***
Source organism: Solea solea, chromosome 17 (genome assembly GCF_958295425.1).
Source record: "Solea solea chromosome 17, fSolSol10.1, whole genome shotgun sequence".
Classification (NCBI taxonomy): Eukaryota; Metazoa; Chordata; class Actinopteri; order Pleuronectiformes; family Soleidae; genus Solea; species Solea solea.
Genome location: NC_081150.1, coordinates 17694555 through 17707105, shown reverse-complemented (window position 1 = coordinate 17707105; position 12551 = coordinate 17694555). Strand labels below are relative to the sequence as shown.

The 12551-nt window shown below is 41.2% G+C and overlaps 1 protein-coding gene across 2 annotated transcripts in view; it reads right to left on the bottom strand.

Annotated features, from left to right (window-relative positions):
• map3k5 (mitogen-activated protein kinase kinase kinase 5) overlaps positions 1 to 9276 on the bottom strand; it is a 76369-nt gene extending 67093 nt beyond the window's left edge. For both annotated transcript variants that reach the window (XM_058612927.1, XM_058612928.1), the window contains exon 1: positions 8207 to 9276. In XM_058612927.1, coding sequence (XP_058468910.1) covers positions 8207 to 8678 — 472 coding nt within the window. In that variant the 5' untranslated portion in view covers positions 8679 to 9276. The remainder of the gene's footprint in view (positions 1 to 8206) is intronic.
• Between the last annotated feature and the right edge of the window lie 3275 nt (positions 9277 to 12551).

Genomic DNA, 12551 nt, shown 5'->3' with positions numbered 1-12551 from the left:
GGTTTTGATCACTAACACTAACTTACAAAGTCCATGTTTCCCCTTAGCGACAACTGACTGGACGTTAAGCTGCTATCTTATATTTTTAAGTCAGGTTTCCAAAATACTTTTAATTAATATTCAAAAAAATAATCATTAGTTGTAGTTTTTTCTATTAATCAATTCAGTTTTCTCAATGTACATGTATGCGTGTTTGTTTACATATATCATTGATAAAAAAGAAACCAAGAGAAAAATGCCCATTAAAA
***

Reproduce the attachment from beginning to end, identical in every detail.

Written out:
Source organism: Solea solea, chromosome 17 (genome assembly GCF_958295425.1).
Source record: "Solea solea chromosome 17, fSolSol10.1, whole genome shotgun sequence".
Classification (NCBI taxonomy): Eukaryota; Metazoa; Chordata; class Actinopteri; order Pleuronectiformes; family Soleidae; genus Solea; species Solea solea.
Genome location: NC_081150.1, coordinates 17694555 through 17707105, shown reverse-complemented (window position 1 = coordinate 17707105; position 12551 = coordinate 17694555). Strand labels below are relative to the sequence as shown.

The 12551-nt window shown below is 41.2% G+C and overlaps 1 protein-coding gene across 2 annotated transcripts in view; it reads right to left on the bottom strand.

Annotated features, from left to right (window-relative positions):
• map3k5 (mitogen-activated protein kinase kinase kinase 5) overlaps positions 1 to 9276 on the bottom strand; it is a 76369-nt gene extending 67093 nt beyond the window's left edge. For both annotated transcript variants that reach the window (XM_058612927.1, XM_058612928.1), the window contains exon 1: positions 8207 to 9276. In XM_058612927.1, coding sequence (XP_058468910.1) covers positions 8207 to 8678 — 472 coding nt within the window. In that variant the 5' untranslated portion in view covers positions 8679 to 9276. The remainder of the gene's footprint in view (positions 1 to 8206) is intronic.
• Between the last annotated feature and the right edge of the window lie 3275 nt (positions 9277 to 12551).

Genomic DNA, 12551 nt, shown 5'->3' with positions numbered 1-12551 from the left:
GGTTTTGATCACTAACACTAACTTACAAAGTCCATGTTTCCCCTTAGCGACAACTGACTGGACGTTAAGCTGCTATCTTATATTTTTAAGTCAGGTTTCCAAAATACTTTTAATTAATATTCAAAAAAATAATCATTAGTTGTAGTTTTTTCTATTAATCAATTCAGTTTTCTCAATGTACATGTATGCGTGTTTGTTTACATATATCATTGATAAAAAAGAAACCAAGAGAAAAATGCCCATTAAAA